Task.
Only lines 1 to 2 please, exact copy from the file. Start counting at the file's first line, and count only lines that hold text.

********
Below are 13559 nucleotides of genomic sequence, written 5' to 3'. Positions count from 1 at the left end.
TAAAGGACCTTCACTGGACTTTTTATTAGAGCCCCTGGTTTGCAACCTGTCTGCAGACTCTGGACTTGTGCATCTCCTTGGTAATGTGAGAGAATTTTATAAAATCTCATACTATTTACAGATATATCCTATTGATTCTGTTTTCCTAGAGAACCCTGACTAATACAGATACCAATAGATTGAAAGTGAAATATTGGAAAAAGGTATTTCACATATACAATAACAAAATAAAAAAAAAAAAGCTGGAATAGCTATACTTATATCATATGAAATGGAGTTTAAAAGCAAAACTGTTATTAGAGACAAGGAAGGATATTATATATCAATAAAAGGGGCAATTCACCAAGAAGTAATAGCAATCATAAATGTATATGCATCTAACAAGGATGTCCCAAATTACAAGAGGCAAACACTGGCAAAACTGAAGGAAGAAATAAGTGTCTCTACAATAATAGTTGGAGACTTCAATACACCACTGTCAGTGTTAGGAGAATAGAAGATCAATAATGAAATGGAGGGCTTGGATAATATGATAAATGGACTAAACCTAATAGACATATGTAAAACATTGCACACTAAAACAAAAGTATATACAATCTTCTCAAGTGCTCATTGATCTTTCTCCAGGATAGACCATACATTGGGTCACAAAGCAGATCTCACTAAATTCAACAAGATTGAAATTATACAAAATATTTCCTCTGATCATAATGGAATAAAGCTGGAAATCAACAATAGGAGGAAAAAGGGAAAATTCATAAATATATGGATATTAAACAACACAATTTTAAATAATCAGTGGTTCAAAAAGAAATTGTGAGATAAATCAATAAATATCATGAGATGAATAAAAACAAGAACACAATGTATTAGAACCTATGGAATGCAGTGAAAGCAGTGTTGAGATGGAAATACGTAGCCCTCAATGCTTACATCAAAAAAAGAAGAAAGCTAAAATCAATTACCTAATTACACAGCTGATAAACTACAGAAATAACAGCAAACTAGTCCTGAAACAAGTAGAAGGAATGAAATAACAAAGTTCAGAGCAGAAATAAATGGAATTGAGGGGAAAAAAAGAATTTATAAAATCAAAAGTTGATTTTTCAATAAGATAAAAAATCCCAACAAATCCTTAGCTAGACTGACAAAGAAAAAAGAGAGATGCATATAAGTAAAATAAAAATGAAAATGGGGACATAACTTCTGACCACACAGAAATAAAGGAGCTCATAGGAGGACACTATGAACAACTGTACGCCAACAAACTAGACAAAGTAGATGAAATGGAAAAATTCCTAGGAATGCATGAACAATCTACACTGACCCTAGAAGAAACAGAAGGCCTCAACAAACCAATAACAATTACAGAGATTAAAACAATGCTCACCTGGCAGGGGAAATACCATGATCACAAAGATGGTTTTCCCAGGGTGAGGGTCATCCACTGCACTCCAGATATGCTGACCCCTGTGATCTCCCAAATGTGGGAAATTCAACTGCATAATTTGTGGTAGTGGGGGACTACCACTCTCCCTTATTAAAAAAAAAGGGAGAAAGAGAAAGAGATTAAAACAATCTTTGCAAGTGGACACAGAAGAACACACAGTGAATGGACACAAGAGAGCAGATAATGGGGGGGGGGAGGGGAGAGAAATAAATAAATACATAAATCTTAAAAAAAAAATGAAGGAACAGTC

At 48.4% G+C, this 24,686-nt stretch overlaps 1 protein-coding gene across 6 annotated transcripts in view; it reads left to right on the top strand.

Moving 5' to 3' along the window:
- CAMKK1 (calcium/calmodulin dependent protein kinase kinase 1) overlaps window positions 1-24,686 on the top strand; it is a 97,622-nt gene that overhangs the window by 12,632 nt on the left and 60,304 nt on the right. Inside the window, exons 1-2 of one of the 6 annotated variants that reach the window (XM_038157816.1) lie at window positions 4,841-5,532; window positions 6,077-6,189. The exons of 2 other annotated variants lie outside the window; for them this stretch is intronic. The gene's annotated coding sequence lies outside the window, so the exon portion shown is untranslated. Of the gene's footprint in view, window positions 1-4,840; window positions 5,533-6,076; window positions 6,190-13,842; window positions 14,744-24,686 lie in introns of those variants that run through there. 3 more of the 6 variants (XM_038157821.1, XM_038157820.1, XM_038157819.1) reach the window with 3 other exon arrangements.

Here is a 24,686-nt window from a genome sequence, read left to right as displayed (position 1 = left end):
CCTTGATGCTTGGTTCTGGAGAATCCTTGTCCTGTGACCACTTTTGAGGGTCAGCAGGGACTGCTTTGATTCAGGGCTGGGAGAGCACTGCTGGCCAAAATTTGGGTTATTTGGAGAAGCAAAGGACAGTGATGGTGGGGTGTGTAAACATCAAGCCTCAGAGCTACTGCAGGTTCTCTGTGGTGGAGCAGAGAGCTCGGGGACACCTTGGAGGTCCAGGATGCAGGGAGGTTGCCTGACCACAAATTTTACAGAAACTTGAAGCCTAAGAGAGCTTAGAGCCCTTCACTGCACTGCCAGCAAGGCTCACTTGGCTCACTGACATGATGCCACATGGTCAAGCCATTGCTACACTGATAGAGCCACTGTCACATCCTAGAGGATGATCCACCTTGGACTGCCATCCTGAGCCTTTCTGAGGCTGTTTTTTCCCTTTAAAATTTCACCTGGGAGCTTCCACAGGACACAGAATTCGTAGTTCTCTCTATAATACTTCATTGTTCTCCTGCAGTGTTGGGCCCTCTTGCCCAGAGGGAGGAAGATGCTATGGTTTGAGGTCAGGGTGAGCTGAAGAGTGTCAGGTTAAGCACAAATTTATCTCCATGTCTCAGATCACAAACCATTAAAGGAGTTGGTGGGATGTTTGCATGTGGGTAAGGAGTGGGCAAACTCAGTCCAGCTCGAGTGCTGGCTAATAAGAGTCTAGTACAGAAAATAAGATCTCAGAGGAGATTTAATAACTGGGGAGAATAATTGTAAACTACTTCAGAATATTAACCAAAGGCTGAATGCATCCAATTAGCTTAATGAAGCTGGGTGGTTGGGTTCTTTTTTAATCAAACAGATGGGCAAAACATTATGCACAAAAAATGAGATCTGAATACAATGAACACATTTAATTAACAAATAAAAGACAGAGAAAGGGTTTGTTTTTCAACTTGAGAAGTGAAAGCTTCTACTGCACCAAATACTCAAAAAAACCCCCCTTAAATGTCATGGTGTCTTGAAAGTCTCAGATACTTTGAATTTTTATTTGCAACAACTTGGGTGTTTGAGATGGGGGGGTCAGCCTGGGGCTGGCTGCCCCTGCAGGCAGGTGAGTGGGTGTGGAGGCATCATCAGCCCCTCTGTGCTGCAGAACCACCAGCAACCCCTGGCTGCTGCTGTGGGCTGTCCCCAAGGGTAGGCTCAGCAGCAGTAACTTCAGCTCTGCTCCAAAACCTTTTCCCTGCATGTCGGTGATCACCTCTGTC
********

Below are 13559 nucleotides of genomic sequence, written 5' to 3'. Positions count from 1 at the left end.
TAAAGGACCTTCACTGGACTTTTTATTAGAGCCCCTGGTTTGCAACCTGTCTGCAGACTCTGGACTTGTGCATCTCCTTGGTAATGTGAGAGAATTTTATAAAATCTCATACTATTTACAGATATATCCTATTGATTCTGTTTTCCTAGAGAACCCTGACTAATACAGATACCAATAGATTGAAAGTGAAATATTGGAAAAAGGTATTTCACATATACAATAACAAAATAAAAAAAAAAAAGCTGGAATAGCTATACTTATATCATATGAAATGGAGTTTAAAAGCAAAACTGTTATTAGAGACAAGGAAGGATATTATATATCAATAAAAGGGGCAATTCACCAAGAAGTAATAGCAATCATAAATGTATATGCATCTAACAAGGATGTCCCAAATTACAAGAGGCAAACACTGGCAAAACTGAAGGAAGAAATAAGTGTCTCTACAATAATAGTTGGAGACTTCAATACACCACTGTCAGTGTTAGGAGAATAGAAGATCAATAATGAAATGGAGGGCTTGGATAATATGATAAATGGACTAAACCTAATAGACATATGTAAAACATTGCACACTAAAACAAAAGTATATACAATCTTCTCAAGTGCTCATTGATCTTTCTCCAGGATAGACCATACATTGGGTCACAAAGCAGATCTCACTAAATTCAACAAGATTGAAATTATACAAAATATTTCCTCTGATCATAATGGAATAAAGCTGGAAATCAACAATAGGAGGAAAAAGGGAAAATTCATAAATATATGGATATTAAACAACACAATTTTAAATAATCAGTGGTTCAAAAAGAAATTGTGAGATAAATCAATAAATATCATGAGATGAATAAAAACAAGAACACAATGTATTAGAACCTATGGAATGCAGTGAAAGCAGTGTTGAGATGGAAATACGTAGCCCTCAATGCTTACATCAAAAAAAGAAGAAAGCTAAAATCAATTACCTAATTACACAGCTGATAAACTACAGAAATAACAGCAAACTAGTCCTGAAACAAGTAGAAGGAATGAAATAACAAAGTTCAGAGCAGAAATAAATGGAATTGAGGGGAAAAAAAGAATTTATAAAATCAAAAGTTGATTTTTCAATAAGATAAAAAATCCCAACAAATCCTTAGCTAGACTGACAAAGAAAAAAGAGAGATGCATATAAGTAAAATAAAAATGAAAATGGGGACATAACTTCTGACCACACAGAAATAAAGGAGCTCATAGGAGGACACTATGAACAACTGTACGCCAACAAACTAGACAAAGTAGATGAAATGGAAAAATTCCTAGGAATGCATGAACAATCTACACTGACCCTAGAAGAAACAGAAGGCCTCAACAAACCAATAACAATTACAGAGATTAAAACAATGCTCACCTGGCAGGGGAAATACCATGATCACAAAGATGGTTTTCCCAGGGTGAGGGTCATCCACTGCACTCCAGATATGCTGACCCCTGTGATCTCCCAAATGTGGGAAATTCAACTGCATAATTTGTGGTAGTGGGGGACTACCACTCTCCCTTATTAAAAAAAAAGGGAGAAAGAGAAAGAGATTAAAACAATCTTTGCAAGTGGACACAGAAGAACACACAGTGAATGGACACAAGAGAGCAGATAATGGGGGGGGGGAGGGGAGAGAAATAAATAAATACATAAATCTTAAAAAAAAAATGAAGGAACAGTC